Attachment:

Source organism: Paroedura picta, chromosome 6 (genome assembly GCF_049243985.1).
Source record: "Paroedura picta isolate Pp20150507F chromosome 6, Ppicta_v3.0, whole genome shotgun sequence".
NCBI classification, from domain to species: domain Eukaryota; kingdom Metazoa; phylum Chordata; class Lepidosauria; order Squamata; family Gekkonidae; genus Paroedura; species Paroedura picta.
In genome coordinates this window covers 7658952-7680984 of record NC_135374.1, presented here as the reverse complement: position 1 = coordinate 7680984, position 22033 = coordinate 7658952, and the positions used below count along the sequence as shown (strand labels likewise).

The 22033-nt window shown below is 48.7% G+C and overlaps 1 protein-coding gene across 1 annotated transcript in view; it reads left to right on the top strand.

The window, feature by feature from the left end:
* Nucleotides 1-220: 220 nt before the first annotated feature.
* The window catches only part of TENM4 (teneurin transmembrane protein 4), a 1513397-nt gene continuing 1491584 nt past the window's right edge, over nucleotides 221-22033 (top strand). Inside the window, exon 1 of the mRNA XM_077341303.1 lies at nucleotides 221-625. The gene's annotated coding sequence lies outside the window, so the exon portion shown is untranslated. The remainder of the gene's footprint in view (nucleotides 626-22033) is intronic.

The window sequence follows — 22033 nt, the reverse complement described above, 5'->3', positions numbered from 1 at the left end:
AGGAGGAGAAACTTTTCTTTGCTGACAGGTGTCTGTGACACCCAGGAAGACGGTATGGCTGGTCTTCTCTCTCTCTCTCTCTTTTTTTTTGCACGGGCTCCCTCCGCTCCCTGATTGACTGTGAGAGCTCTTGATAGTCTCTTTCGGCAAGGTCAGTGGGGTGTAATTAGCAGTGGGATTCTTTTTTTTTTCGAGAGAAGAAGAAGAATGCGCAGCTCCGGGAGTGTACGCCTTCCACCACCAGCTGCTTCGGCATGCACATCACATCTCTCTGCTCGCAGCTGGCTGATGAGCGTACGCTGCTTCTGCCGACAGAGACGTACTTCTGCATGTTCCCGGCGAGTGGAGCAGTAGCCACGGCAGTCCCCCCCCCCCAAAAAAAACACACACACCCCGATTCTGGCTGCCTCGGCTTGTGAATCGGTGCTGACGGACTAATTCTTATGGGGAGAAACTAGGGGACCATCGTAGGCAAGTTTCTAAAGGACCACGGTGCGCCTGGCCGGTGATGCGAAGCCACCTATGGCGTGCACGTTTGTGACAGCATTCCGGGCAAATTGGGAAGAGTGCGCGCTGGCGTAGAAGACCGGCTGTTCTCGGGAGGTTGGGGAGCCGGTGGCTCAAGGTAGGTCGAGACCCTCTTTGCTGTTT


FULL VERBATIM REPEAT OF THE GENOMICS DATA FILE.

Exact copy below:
Source organism: Paroedura picta, chromosome 6 (genome assembly GCF_049243985.1).
Source record: "Paroedura picta isolate Pp20150507F chromosome 6, Ppicta_v3.0, whole genome shotgun sequence".
NCBI classification, from domain to species: domain Eukaryota; kingdom Metazoa; phylum Chordata; class Lepidosauria; order Squamata; family Gekkonidae; genus Paroedura; species Paroedura picta.
In genome coordinates this window covers 7658952-7680984 of record NC_135374.1, presented here as the reverse complement: position 1 = coordinate 7680984, position 22033 = coordinate 7658952, and the positions used below count along the sequence as shown (strand labels likewise).

The 22033-nt window shown below is 48.7% G+C and overlaps 1 protein-coding gene across 1 annotated transcript in view; it reads left to right on the top strand.

The window, feature by feature from the left end:
* Nucleotides 1-220: 220 nt before the first annotated feature.
* The window catches only part of TENM4 (teneurin transmembrane protein 4), a 1513397-nt gene continuing 1491584 nt past the window's right edge, over nucleotides 221-22033 (top strand). Inside the window, exon 1 of the mRNA XM_077341303.1 lies at nucleotides 221-625. The gene's annotated coding sequence lies outside the window, so the exon portion shown is untranslated. The remainder of the gene's footprint in view (nucleotides 626-22033) is intronic.

The window sequence follows — 22033 nt, the reverse complement described above, 5'->3', positions numbered from 1 at the left end:
AGGAGGAGAAACTTTTCTTTGCTGACAGGTGTCTGTGACACCCAGGAAGACGGTATGGCTGGTCTTCTCTCTCTCTCTCTCTTTTTTTTTGCACGGGCTCCCTCCGCTCCCTGATTGACTGTGAGAGCTCTTGATAGTCTCTTTCGGCAAGGTCAGTGGGGTGTAATTAGCAGTGGGATTCTTTTTTTTTTCGAGAGAAGAAGAAGAATGCGCAGCTCCGGGAGTGTACGCCTTCCACCACCAGCTGCTTCGGCATGCACATCACATCTCTCTGCTCGCAGCTGGCTGATGAGCGTACGCTGCTTCTGCCGACAGAGACGTACTTCTGCATGTTCCCGGCGAGTGGAGCAGTAGCCACGGCAGTCCCCCCCCCCCAAAAAAAACACACACACCCCGATTCTGGCTGCCTCGGCTTGTGAATCGGTGCTGACGGACTAATTCTTATGGGGAGAAACTAGGGGACCATCGTAGGCAAGTTTCTAAAGGACCACGGTGCGCCTGGCCGGTGATGCGAAGCCACCTATGGCGTGCACGTTTGTGACAGCATTCCGGGCAAATTGGGAAGAGTGCGCGCTGGCGTAGAAGACCGGCTGTTCTCGGGAGGTTGGGGAGCCGGTGGCTCAAGGTAGGTCGAGACCCTCTTTGCTGTTT